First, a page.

2014 Fantasy BaseballFantasy Baseball

2014 Fantasy Baseball: Dumpster Diving — Second Base, Part Two

espinosa land
Source: Patrick Smith/Getty Images North America

We took a look at the young second basemen in the last edition of dumpster diving, so today we will take a look at the veteran version. Of course, veteran is often in the eye of the beholder. In this case, veteran will be defined as someone that has more than a year of experience. Some of those guys are still young, but they have a little more of a track record than the guys we looked at previously. Still, there are some potentially exciting players on the list.

Like with the other guys, we are looking at what they can potentially give us from this point forward. In order to do that, we will look at the plate discipline data and the batted ball statistics so far on the season. The data comes from games as of May 2nd. We might have a little bit of lag time, but batted ball and plate discipline numbers don’t change much over the course of a few days.

Owned%

PA

AVG

HR

Runs

RBI

SB

Danny Espinosa

5

88

.288

3

8

6

3

D.J. Lemahieu

11

95

.291

0

14

10

2

Alberto Callaspo

12

104

.269

3

11

15

0

Danny Espinosa is one of the better stories so far in the early going. He had seemingly lost his job to Anthony Rendon and Rendon had taken the bull by the horns. Then, Ryan Zimmerman ran into some shoulder problems and had to go on the shelf. Rendon switched to third base and Espinosa came back up. While the Nationals are paying Zimmerman a lot of money to play third base, this probably represents their best possible future. Espinosa is a much better defender and third base is Rendon’s natural position. Zimmerman will likely shift to first base.

Callaspo brings versatility to Oakland. He can play third base and second base, so he may not have one pure position, but he will play enough of both to have a full time allotment of at bats. While his numbers above don’t look impressive, he also had more walks (11 through May 2nd) than any of the other five second baseman up to that point. LeMahieu is a little more shaky in his future, but he seems to be holding things down for right now.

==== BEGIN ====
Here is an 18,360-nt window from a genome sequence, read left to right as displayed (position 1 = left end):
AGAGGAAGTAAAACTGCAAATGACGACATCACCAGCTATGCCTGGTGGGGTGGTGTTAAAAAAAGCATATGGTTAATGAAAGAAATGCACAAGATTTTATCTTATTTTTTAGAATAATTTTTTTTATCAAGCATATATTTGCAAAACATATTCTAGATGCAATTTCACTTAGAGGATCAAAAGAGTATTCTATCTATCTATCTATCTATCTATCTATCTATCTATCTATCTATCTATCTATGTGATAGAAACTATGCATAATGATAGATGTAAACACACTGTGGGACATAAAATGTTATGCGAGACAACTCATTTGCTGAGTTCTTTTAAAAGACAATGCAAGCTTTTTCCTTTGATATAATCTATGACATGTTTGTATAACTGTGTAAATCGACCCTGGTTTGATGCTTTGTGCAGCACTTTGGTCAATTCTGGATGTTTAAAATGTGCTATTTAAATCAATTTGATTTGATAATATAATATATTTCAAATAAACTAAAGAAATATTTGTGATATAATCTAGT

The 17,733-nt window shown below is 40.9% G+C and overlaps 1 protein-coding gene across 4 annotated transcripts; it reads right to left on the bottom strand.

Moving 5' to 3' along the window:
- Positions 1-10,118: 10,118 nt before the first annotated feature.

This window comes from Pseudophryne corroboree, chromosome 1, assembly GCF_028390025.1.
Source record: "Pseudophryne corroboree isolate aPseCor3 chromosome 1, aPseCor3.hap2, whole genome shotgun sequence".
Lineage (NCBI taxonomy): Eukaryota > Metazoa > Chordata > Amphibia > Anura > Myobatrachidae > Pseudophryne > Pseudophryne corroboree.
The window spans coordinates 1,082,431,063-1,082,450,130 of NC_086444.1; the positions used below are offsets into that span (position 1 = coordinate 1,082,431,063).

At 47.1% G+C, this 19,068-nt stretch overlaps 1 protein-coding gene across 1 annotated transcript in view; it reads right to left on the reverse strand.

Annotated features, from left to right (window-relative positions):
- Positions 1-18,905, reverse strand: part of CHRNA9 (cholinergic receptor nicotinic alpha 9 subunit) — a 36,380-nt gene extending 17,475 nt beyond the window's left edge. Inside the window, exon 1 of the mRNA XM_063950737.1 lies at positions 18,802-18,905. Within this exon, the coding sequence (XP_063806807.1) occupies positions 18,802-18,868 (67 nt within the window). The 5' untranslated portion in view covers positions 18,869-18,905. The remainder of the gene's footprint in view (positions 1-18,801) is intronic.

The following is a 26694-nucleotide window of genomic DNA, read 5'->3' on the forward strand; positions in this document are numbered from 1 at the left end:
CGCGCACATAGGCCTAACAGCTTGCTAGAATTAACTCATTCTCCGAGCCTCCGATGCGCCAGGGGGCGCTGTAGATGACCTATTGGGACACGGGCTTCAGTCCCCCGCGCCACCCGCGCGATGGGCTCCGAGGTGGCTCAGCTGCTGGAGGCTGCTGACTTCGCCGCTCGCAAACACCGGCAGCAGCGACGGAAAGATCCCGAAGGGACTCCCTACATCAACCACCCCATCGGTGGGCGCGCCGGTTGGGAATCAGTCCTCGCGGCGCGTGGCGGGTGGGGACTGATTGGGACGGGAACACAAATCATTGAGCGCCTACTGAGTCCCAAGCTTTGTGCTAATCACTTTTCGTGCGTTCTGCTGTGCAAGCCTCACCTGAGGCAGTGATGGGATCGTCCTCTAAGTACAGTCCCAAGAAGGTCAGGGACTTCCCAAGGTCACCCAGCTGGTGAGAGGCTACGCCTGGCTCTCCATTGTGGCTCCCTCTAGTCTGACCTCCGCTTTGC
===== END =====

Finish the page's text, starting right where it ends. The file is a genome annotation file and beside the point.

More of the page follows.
BABIP

SO%

BB%

Oswing

Contact

Danny Espinosa

.345

22.7

4.5

36.3

71.5

D.J. LeMahieu

.347

15.8

8.4

29.5

84.8

Alberto Callaspo

.282

11.5

10.6

16.5

90.0

 

You don’t see numbers like those for Callaspo very often. In particular, the swing rate on balls outside the zone is astronomically low and the contact rate is astronomically high. Throw in the high walk rate and you have the one of the better disciplined hitters in all of baseball. Based on these numbers alone, he can be a pretty good supplemental player on your roster. LeMahieu is the marriage between Callaspo and Espinosa. His numbers virtually represent the league average across the board.

Espinosa is demonstrating why he was sent down to the minors. He is a superior defender and offers an exciting power/speed combination, but he also struggles with plate discipline as he swings at far too many pitches outside the zone. If he could swing at fewer pitches, he could lift his walk rate a little and become the exciting young player than the Nationals thought they had a few years ago when he first came up.

ISO

LD%

GB%

FB%

HR/FB

Danny Espinosa

.200

18.9

41.5

39.6

14.3

D.J. Lemahieu

.047

25.0

55.6

19.4

0.0

Alberto Callaspo

.140

22.2

38.3

39.5

9.4

 

One almost imagines D.J. Lemahieu in the Willie Mays Hayes role when he first got called up to the big leagues. Somewhere in Arizona, Lou Brown was telling him to do 20 push ups every time he hit the ball in the air. The lessons stuck because you won’t see a fly ball rate that low anywhere else. Funny, but he is doing this in Colorado where it pays to hit the ball air more than any other locale. Still, with an isolated power rate that low, he is not really a viable alternative at this point.

That leaves Callaspo and Espinosa as viable alternatives. From here, it depends on what you are looking for. If you are looking for a potential regular, then you should probably roll the dice and go with Espinosa. He has more power and more speed than Callaspo, so he will be more likely to go off. If you are looking for a bench presence then Callaspo is a better bet. He can play multiple positions and will give you good on base numbers while you wait for your regular to get healthy.

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2014 Fantasy Baseball Daily Fix Podcast: May 6, 2014

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2014 Fantasy Baseball: The Farm Report, May 6

1 Comment

  1. John
    May 6, 2014 at 10:55 am — Reply

    Where would Infante shake out on this list?

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